New Beginnings, with Alison Krauss’s Windy City, as reviewed by Rishi Deva
What does the bluegrass-country singer Alison Krauss have in common with the legendary producer Quincy Jones? They are two of the most decorated Grammy Award recipients to date. If you have been focused on pop, you might not realize that Alison has 27 Grammys and 42 nominations to her name, bridging pop, country and bluegrass, while Quincy has 28 Grammy Awards and 79 nominations, second only to the incredible classical conductor Georg Solti whose shelves boast 31 golden gramophones. Alison, however, is the most nominated and most awarded female singer in the history of the awards.
You might remember Alison’s goosebump-inducing Down In The River to Pray from the O Brother Where Art Thou soundtrack back in 2001. She was a staple at the Americana and Bluegrass festival circuit with her band Union Station (featuring Dan Tyminski, who got noticed beyond the bluegrass genre in his own right for the vocals he laid down on Avicii’s Hey Brother a few years ago). She has also sung with Led Zeppelin frontman Robert Plant.
But if you hadn’t heard much from her in the past few years, there’s a reason. In September 2013, she was diagnosed with dysphonia, a condition where the vocal folds don’t come together properly in the voice box (often due to muscle tension). With dysphonia, your voice might not have high notes, might quickly fatigue, or might sound raspy, or it might not even be there at all.
If your guitar strings break you can get new ones. If your drum heads are sounding lackluster you can replace them. But the voice is an instrument that can’t be replaced. Singers I work with who have experienced dysphonia say it’s devastating, because it goes to the heart of who they are and what they want to be doing with their life. It requires rest and developing new, healthy techniques. It means being willing to totally restructure your approach to your voice.
Some singers like Adele and John Mayer have undergone botox injections in their throat to treat the condition by stopping the muscles from contracting. Alison’s therapy, however, was one of rest and working with a vocal coach to retrain her singing voice. She has since been able to get back into the studio and finish her first solo record in 18 years. Windy City, a country crossover album, will likely be a strong seller and 2018 Grammy contender.
Alison’s voice on all the tracks is back to full flight. It’s agile, emotional and honest with a soulful twang that you just can’t fake. It’s the type of singing that makes country classic straight out of the gate.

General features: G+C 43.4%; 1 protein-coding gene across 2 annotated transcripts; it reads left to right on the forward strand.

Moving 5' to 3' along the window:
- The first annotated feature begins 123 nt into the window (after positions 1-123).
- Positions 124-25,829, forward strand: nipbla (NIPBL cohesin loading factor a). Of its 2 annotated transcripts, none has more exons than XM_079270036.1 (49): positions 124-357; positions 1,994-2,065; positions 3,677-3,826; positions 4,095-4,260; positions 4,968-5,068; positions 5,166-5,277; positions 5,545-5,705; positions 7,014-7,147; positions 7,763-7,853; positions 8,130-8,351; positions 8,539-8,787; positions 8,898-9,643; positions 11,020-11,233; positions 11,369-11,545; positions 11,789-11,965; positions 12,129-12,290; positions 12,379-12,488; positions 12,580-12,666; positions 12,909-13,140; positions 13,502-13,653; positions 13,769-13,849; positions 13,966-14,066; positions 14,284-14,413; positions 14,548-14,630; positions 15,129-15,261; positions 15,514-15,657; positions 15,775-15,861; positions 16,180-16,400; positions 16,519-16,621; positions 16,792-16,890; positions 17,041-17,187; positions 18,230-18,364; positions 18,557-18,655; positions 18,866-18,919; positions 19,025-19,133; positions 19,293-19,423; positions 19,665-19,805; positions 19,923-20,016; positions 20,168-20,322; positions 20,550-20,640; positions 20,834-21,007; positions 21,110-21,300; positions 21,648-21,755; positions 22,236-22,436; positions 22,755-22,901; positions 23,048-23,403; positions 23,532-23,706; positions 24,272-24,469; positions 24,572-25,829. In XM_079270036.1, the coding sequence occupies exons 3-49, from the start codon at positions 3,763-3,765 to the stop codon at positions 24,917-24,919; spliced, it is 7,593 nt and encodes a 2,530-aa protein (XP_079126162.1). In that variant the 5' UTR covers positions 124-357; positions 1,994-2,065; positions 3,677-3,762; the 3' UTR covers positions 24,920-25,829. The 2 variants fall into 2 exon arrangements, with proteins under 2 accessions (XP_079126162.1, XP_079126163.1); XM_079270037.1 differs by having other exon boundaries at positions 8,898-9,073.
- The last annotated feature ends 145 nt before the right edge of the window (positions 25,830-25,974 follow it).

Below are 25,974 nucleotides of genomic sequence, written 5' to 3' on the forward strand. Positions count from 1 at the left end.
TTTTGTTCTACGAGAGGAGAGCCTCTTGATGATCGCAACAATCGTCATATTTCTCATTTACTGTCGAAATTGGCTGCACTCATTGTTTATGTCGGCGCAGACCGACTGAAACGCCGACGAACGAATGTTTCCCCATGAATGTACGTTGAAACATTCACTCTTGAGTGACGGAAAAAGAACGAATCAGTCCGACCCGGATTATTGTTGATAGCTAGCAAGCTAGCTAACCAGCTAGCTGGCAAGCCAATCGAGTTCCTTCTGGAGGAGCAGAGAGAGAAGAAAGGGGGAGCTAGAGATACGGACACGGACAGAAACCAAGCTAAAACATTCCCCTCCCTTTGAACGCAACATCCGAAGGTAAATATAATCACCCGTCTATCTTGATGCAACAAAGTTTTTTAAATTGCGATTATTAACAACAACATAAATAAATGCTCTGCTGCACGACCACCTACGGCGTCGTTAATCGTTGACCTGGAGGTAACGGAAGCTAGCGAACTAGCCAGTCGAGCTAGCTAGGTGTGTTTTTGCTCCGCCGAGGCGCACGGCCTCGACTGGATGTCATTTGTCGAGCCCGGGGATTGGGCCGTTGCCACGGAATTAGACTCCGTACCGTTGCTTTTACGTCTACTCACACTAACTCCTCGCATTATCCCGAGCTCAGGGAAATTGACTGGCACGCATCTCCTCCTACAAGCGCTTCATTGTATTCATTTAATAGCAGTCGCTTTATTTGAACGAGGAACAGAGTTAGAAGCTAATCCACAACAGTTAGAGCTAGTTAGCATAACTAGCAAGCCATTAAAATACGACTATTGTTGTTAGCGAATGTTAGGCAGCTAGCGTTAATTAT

The great thing about country when it is done right, is that like great blues, the music is so good it makes you forget that the songs are sad. Such is the case with Alison’s remake of the The Osborne Brothers’ It’s Goodbye and So Long to You which makes a heartbreak feel like a good old southern bayou party. Windy City, another Osborne Brothers song, is more lamenting, nostalgic and even broody.
The next song on the album pays tribute to Willie Nelson’s 1964 B Side I Never Cared For You. Although it was not a hit for him, Nelson never gave up on the song, releasing new versions on various albums throughout his career. Alison treats it with lilting grace, her lead melody followed as closely as a shadow with the backing vocals of Suzanne Cox and Sidney Cox in iconic country style.
I think my favourite song on this record is her version of John Hartford’s classic 1967 hit sung by Glen Campbell called Gentle On My Mind. This beautiful song has also been covered by Dean Martin, Frank Sinatra, Elvis Presley and Aretha Franklin. What Alison brings is a fresh, vibrant contemplation on the ease of an undramatic, long-standing relationship.
The album closes with a gorgeous version of Cindy Walker’s You Don’t Know Me, where Krauss feels like the spiritual daughter of Patsy Cline, bringing her own sweetness to that oh-so-easy-on-the-ears heartache Cline portrayed.
This record is a masterful new beginning and a delightful tribute to the best of country music. An instant and classy classic, it will wear well over the years, standing up to many repeated listens.
Rishi Deva is the CEO of Kupid’s Play Records. With two decades of experience in the music industry, Rishi has been nominated for numerous marketing awards and earned a Gold Record in the music industry for management.